PARIS: Rights groups warned Sunday that several protesters in Iran are at imminent risk of execution, following an international backlash against the clerical regime’s first hanging linked to ongoing demonstrations.
The almost three-month-old protest movement was sparked by the death in custody of Mahsa Amini, a Kurdish-Iranian arrested by the morality police for allegedly breaching the Islamic republic’s strict dress code for women.
The protests, described by the authorities as “riots”, represent the biggest challenge to the regime since the shah’s ouster in 1979. They have been met with a crackdown that activists say aims to instil public fear.
Iran on Thursday executed Mohsen Shekari, 23, who was convicted of attacking a member of the security forces. Rights groups said he underwent a show trial marked by undue haste.
Iran’s judiciary says it has handed down death sentences to 11 people so far in connection with the protests, but campaigners say around a dozen others face charges that could see them receive the death penalty.
Unless foreign governments “significantly increase” the diplomatic and economic costs to Iran, the world “is sending a green light to this carnage”, said Hadi Ghaemi, executive director of the New York-based Center for Human Rights in Iran (CHRI).
Amnesty International said Iran was now “preparing to execute” Mahan Sadrat, 22, just a month after his “grossly unfair” trial. He was convicted of drawing a knife in the protests, an accusation he strongly denied in court.
On Saturday, Sadrat was transferred from Greater Tehran Prison to Rajai Shahr prison in the nearby city of Karaj, “sparking concerns that his execution may be carried out imminently”, Amnesty said.
“Like all other death row prisoners, he was denied any access to his lawyer during the interrogations, proceedings and show trial,” said another group, Oslo-based Iran Human Rights.
Amnesty warned the life of another young man arrested over the protests, Sahand Nourmohammadzadeh, was also at risk “after a fast-tracked proceeding which did not resemble a trial”.
He was sentenced to death in November on accusations of “tearing down highway railings and setting fire to rubbish cans and tires”, the group said.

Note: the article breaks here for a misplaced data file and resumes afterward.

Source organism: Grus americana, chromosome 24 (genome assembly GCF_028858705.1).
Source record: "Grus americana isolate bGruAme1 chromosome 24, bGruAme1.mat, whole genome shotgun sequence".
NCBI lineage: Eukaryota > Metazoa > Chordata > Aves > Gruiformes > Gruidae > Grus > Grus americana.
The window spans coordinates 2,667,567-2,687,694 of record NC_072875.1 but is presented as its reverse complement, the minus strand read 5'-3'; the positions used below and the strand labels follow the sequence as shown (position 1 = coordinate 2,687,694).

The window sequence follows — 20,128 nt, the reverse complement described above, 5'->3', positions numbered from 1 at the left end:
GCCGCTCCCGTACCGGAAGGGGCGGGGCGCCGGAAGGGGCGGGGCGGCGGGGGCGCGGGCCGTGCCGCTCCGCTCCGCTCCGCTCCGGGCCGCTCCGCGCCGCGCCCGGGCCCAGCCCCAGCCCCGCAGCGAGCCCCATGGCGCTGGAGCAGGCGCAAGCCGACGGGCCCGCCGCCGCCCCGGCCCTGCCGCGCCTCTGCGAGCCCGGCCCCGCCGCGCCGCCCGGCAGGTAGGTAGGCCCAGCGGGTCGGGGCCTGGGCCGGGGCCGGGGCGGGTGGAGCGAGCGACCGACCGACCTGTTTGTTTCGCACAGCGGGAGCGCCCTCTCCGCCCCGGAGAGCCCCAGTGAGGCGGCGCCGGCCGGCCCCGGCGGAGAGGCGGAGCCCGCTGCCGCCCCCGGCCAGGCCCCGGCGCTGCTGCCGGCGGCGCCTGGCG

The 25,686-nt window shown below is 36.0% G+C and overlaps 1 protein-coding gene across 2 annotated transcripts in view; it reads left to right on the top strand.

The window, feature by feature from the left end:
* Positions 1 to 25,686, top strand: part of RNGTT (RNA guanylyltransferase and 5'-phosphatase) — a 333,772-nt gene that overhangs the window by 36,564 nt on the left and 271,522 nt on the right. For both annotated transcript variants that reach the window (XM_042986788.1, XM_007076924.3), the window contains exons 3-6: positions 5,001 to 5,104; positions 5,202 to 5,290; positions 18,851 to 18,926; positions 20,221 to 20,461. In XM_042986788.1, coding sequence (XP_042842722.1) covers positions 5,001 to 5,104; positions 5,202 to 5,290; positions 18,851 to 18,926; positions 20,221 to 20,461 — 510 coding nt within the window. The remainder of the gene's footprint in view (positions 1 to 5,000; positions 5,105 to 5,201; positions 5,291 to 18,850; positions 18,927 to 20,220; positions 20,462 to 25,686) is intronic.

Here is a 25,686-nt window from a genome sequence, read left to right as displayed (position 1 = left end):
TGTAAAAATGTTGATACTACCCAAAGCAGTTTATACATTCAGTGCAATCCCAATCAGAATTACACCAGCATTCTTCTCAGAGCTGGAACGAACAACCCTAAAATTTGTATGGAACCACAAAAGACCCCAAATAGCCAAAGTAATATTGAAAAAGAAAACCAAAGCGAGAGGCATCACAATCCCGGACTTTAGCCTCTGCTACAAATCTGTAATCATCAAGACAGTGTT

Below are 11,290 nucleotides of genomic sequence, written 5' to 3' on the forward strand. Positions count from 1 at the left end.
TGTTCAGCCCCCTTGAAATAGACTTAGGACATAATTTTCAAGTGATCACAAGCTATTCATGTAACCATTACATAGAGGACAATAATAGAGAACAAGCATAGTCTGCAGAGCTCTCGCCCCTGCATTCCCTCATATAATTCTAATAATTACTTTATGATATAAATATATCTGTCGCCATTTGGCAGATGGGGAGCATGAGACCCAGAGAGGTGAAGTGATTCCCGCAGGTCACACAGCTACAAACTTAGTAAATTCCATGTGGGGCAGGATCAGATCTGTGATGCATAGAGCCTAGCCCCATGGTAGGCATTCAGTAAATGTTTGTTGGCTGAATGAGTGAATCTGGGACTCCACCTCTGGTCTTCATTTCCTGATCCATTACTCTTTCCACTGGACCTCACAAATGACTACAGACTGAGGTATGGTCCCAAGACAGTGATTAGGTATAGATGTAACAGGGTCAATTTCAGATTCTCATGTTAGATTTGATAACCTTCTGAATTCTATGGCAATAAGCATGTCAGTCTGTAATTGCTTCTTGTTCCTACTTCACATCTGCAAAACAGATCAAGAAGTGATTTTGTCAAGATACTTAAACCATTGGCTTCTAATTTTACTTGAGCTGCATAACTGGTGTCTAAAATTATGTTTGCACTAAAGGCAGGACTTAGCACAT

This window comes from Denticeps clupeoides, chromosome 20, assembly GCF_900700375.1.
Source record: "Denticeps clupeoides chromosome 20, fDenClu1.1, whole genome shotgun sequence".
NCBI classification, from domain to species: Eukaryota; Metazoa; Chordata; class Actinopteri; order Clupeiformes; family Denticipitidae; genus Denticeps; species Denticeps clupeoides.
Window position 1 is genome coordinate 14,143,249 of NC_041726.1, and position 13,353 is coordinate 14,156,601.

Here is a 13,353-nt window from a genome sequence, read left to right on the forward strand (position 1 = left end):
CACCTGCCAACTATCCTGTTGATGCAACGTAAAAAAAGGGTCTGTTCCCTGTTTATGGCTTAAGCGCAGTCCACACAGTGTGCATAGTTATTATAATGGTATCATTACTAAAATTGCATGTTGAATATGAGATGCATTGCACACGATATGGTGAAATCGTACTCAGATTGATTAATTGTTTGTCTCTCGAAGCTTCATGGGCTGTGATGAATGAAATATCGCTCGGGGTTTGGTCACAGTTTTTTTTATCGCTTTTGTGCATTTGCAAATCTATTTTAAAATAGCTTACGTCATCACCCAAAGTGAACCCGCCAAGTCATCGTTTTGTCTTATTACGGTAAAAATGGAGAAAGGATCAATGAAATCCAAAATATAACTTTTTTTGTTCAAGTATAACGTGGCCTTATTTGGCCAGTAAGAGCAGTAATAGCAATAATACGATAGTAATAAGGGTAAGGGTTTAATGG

Among others handed the same sentence is rapper Saman Seyedi, 24, from Iran’s Kurdish minority. His mother pleaded for his life on social media in a video where she stated “my son is an artist not a rioter.”
Another dissident rapper, Toomaj Salehi, who expressed support for anti-regime protests, is charged with “corruption on earth” and could face a death sentence, Iranian judicial authorities confirmed last month.
“We fear for the life of Iranian artists who have been indicted on charges carrying the death penalty,” United Nations experts said in a statement, referring to the cases of Sayedi and Salehi.
Amnesty and IHR have also raised the case of Hamid Gharehasanlou, a medical doctor sentenced to death. They say he was tortured in custody and his wife was coerced into giving evidence against him which she later sought to retract.
“Protester executions can only be prevented by raising their political cost for the Islamic republic,” IHR director Mahmood Amiry-Moghaddam said, calling for a “stronger than ever” international response.
The US, European Union members and UK strongly condemned Shekari’s execution. German Foreign Minister Annalena Baerbock said it showed a “boundless contempt for human life”.
Iran on Friday and Saturday again summoned the German and British ambassadors to protest their countries’ actions, marking the 15th time in less than three months Tehran has called in foreign envoys.
Many activists want the foreign response to go further, extending even to severing diplomatic ties with Iran.
After the widespread international outrage at Shekari’s execution, Iran said it was exercising restraint, both in the response by security forces, and the “proportionality” of the judicial process.
Iran’s use of the death penalty is part of a crackdown that IHR says has seen the security forces kill at least 458 people.
According to the UN, at least 14,000 have been arrested.
Meanwhile, two actors and a theatre director detained in November for making a video supporting the protest movement have been released on bail, local media reported.
“Theatre director Hamid Pourazari and actresses Soheila Golestani and Faezeh Aeen, were released on Sunday evening,” the ISNA news agency said.